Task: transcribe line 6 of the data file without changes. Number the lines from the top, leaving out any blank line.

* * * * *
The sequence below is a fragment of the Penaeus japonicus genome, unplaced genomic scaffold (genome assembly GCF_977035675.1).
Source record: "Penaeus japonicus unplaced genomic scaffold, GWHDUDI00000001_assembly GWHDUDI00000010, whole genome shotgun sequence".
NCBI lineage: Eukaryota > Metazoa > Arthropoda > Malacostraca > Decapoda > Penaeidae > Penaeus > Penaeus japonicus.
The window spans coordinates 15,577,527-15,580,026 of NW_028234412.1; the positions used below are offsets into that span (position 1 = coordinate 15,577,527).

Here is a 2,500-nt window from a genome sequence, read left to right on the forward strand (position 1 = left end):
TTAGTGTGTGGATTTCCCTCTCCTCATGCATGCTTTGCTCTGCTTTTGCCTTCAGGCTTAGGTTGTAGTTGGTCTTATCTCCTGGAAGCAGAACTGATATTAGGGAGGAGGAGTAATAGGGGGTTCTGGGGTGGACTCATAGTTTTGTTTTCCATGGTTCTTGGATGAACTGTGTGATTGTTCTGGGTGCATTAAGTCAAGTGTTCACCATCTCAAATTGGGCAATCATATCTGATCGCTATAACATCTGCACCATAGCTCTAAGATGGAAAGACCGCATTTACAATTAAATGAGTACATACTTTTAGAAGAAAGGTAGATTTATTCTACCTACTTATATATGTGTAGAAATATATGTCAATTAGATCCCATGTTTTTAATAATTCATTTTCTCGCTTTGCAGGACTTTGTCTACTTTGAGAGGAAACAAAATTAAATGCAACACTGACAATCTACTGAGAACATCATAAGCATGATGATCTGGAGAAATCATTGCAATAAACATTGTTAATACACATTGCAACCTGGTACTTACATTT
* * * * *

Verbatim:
TTAGTGTGTGGATTTCCCTCTCCTCATGCATGCTTTGCTCTGCTTTTGCCTTCAGGCTTAGGTTGTAGTTGGTCTTATCTCCTGGAAGCAGAACTGATATTAGGGAGGAGGAGTAATAGGGGGTTCTGGGGTGGACTCATAGTTTTGTTTTCCATGGTTCTTGGATGAACTGTGTGATTGTTCTGGGTGCATTAAGTCAAGTGTTCACCATCTCAAATTGGGCAATCATATCTGATCGCTATAACATCTGCACCATAGCTCTAAGATGGAAAGACCGCATTTACAATTAAATGAGTACATACTTTTAGAAGAAAGGTAGATTTATTCTACCTACTTATATATGTGTAGAAATATATGTCAATTAGATCCCATGTTTTTAATAATTCATTTTCTCGCTTTGCAGGACTTTGTCTACTTTGAGAGGAAACAAAATTAAATGCAACACTGACAATCTACTGAGAACATCATAAGCATGATGATCTGGAGAAATCATTGCAATAAACATTGTTAATACACATTGCAACCTGGTACTTACATTT